Monday, January 6, 2014

Supporting Teachers with Your School-wide Discipline System

After leading a school for 14 years, I can offer an important generalization about enforcing school-wide policies: Many hands make light work. Even though school leaders may want to keep student discipline issues from overwhelming their classroom teachers, the most effective and efficient way to enforce policies is through the teachers. Administrators must support teachers’ efforts to uphold school policies by defining exactly what to monitor, describing precisely how to respond to students’ violations of each policy, and assuring specific office-level follow-through.

Obviously, our goal for any procedure or policy is to make sure all kids are prepared for and attending classes every hour of the school day. Each teacher only has 20 to 30 students to inspect and address; one or two administrators would have 300 to 400 students each to monitor. Expecting administrators alone to supervise and enforce all policies causes too many kids to be out of class, for too long a time, and too often.

The critical contribution of an administrator is to establish an efficient, systematic response to preventing and managing behavioral infractions. Teachers must know exactly what to do when students do not comply with school policies, and administrators need to follow through with office-level consequences once non-compliance reaches a disruptive threshold, meaning, as soon as it begins to take too much attention away from teaching and learning.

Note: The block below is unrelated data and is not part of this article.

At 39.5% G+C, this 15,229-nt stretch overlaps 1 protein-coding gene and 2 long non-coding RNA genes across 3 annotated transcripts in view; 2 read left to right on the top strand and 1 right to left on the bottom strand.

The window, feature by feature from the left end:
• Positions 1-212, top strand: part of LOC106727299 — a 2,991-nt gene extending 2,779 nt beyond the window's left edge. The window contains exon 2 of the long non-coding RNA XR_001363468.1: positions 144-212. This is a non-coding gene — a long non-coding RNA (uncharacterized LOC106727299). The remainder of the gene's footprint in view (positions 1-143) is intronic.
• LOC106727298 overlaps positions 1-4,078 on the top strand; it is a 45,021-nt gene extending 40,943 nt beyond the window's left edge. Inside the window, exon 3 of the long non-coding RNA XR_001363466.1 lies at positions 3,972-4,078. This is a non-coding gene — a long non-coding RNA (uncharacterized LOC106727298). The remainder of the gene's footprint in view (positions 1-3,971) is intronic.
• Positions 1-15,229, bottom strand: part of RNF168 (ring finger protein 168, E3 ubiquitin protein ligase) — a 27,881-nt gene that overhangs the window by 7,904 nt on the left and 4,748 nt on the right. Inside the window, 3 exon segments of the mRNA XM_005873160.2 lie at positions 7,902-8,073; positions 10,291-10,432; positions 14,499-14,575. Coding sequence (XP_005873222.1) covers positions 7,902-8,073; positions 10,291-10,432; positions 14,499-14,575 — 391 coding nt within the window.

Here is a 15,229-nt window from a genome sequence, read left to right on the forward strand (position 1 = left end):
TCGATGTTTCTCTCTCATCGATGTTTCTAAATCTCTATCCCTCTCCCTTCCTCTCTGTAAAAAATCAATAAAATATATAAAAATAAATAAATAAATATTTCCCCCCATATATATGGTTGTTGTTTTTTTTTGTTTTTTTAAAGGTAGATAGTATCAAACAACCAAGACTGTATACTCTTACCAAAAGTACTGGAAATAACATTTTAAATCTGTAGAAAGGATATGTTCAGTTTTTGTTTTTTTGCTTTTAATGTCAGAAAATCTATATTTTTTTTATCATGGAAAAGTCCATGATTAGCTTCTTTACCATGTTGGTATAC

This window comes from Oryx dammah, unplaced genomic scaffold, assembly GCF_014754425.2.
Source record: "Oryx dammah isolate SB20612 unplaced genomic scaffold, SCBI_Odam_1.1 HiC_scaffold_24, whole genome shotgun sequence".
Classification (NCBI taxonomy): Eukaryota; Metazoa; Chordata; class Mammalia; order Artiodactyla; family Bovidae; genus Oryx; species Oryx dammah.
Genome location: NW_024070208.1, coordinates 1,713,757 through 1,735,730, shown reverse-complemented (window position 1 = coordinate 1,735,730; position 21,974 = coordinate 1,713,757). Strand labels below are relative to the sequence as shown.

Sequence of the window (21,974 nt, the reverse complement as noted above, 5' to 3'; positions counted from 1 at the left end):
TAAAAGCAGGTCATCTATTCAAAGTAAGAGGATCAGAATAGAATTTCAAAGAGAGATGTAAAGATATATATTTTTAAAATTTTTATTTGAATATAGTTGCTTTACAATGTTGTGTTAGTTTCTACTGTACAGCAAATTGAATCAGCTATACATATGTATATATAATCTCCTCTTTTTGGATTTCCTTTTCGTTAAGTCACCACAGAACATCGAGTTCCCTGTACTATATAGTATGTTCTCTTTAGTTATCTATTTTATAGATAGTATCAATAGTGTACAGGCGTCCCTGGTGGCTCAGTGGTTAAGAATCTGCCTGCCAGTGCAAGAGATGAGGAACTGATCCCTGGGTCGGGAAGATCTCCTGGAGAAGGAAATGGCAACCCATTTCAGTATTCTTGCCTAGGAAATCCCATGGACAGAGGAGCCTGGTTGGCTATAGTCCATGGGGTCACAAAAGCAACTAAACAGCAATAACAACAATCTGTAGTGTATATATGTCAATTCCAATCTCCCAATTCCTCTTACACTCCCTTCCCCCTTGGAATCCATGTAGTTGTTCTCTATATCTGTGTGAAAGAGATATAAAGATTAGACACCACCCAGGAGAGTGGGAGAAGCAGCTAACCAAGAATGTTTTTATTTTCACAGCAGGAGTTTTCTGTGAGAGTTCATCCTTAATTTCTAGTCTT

This may seem obvious to outsiders, but people who work in schools know that it is commonplace for teachers to have to figure out on their own whether a student’s behavior warrants a referral, or whether it is worth it to correct a student they don’t know in the hallway. If I want every adult to monitor student behavior, no matter where they are, I need to let them know when to issue a detention or write an office referral, to whom they report certain misbehavior, how to redirect and correct students without escalating emotions, and how I am going to back them up.

It is also commonplace for teachers to wonder if anything will even be done when they write a referral. If a teacher does refer a student to the administrator in charge of discipline, does she always receive notice of what action the administrator took? If not, how quickly will she try to address objectionable behavior the next time she encounters it? The building-wide system must include an efficient way of communicating how an administrator handled a disciplinary incident.